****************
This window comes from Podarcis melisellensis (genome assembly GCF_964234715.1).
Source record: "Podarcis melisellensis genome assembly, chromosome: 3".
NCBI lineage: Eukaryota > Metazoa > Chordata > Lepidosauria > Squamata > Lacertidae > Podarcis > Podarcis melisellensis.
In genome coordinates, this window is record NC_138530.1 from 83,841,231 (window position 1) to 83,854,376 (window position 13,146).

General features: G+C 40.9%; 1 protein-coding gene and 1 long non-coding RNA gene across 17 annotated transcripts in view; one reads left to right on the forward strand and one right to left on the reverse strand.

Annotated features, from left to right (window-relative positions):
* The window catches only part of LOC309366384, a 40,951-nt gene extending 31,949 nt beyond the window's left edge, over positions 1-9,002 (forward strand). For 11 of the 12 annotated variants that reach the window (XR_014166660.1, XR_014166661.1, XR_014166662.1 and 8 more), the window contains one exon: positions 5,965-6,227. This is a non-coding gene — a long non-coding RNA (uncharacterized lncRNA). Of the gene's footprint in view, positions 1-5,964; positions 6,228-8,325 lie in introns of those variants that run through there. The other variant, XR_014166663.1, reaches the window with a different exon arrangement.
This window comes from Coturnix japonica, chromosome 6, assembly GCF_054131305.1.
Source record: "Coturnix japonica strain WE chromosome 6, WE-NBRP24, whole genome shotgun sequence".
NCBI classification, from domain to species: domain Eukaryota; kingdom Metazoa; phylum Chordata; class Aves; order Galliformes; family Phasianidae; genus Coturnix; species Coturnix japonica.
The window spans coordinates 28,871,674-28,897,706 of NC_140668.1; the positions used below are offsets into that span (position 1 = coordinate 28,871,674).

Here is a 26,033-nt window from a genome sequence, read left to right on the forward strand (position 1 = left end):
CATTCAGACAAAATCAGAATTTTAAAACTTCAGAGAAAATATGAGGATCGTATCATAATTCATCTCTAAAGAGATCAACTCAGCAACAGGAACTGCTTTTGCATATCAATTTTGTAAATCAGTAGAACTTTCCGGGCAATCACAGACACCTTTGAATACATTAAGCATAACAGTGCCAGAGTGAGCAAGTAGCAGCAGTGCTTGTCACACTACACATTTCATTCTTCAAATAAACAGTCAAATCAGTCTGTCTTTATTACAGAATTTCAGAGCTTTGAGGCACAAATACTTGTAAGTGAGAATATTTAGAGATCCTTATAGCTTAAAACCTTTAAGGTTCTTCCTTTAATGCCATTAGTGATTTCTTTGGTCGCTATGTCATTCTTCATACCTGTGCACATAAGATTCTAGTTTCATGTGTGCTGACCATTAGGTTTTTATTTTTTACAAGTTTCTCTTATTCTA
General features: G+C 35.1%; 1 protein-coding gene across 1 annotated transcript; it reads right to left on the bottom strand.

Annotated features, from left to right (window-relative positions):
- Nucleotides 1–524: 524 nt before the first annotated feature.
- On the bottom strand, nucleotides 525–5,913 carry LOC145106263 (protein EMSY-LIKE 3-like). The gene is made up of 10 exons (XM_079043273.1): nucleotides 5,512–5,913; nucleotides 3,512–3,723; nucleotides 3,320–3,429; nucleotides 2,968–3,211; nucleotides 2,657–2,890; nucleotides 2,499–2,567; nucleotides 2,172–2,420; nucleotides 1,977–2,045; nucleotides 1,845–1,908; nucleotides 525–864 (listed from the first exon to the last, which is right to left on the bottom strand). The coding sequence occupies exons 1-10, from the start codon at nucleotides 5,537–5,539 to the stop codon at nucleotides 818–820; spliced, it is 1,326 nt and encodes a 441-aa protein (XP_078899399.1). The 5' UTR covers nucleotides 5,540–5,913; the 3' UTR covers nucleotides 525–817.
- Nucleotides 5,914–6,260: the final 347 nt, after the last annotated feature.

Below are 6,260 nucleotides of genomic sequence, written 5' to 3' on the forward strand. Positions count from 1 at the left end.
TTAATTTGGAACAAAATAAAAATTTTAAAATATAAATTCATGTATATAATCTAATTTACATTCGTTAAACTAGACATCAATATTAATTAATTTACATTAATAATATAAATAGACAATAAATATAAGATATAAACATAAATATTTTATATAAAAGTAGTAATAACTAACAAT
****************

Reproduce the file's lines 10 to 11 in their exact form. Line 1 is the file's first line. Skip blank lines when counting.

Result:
NCBI classification, from domain to species: domain Eukaryota; kingdom Metazoa; phylum Chordata; class Aves; order Galliformes; family Phasianidae; genus Coturnix; species Coturnix japonica.
The window spans coordinates 28,871,674-28,897,706 of NC_140668.1; the positions used below are offsets into that span (position 1 = coordinate 28,871,674).